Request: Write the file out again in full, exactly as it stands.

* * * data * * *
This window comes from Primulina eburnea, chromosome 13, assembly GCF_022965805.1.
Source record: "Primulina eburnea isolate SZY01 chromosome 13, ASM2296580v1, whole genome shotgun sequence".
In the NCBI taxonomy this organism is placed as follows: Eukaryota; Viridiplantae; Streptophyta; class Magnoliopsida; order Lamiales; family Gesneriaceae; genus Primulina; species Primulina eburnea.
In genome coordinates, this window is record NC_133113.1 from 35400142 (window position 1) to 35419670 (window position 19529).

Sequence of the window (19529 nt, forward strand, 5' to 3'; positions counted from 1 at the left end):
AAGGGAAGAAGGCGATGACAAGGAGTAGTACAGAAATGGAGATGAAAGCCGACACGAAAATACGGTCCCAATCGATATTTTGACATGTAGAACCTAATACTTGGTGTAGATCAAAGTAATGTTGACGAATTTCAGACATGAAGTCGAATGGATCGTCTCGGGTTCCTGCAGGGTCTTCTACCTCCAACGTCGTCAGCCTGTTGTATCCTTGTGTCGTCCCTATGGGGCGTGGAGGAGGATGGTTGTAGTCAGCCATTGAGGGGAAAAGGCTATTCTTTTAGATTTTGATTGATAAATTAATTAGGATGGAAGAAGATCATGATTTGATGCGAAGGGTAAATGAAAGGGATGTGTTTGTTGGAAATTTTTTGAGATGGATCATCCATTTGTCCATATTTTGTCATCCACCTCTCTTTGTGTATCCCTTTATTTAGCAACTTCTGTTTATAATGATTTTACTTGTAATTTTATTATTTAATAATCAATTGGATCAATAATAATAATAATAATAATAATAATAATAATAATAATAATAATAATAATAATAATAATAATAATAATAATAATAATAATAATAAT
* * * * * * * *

This window comes from Primulina eburnea, chromosome 13, assembly GCF_022965805.1.
Source record: "Primulina eburnea isolate SZY01 chromosome 13, ASM2296580v1, whole genome shotgun sequence".
In the NCBI taxonomy this organism is placed as follows: Eukaryota; Viridiplantae; Streptophyta; class Magnoliopsida; order Lamiales; family Gesneriaceae; genus Primulina; species Primulina eburnea.
In genome coordinates, this window is record NC_133113.1 from 35400142 (window position 1) to 35419670 (window position 19529).

Sequence of the window (19529 nt, forward strand, 5' to 3'; positions counted from 1 at the left end):
AAGGGAAGAAGGCGATGACAAGGAGTAGTACAGAAATGGAGATGAAAGCCGACACGAAAATACGGTCCCAATCGATATTTTGACATGTAGAACCTAATACTTGGTGTAGATCAAAGTAATGTTGACGAATTTCAGACATGAAGTCGAATGGATCGTCTCGGGTTCCTGCAGGGTCTTCTACCTCCAACGTCGTCAGCCTGTTGTATCCTTGTGTCGTCCCTATGGGGCGTGGAGGAGGATGGTTGTAGTCAGCCATTGAGGGGAAAAGGCTATTCTTTTAGATTTTGATTGATAAATTAATTAGGATGGAAGAAGATCATGATTTGATGCGAAGGGTAAATGAAAGGGATGTGTTTGTTGGAAATTTTTTGAGATGGATCATCCATTTGTCCATATTTTGTCATCCACCTCTCTTTGTGTATCCCTTTATTTAGCAACTTCTGTTTATAATGATTTTACTTGTAATTTTATTATTTAATAATCAATTGGATCAATAATAATAATAATAATAATAATAATAATAATAATAATAATAATAATAATAATAATAATAATAATAATAATAATAATAATAATAAT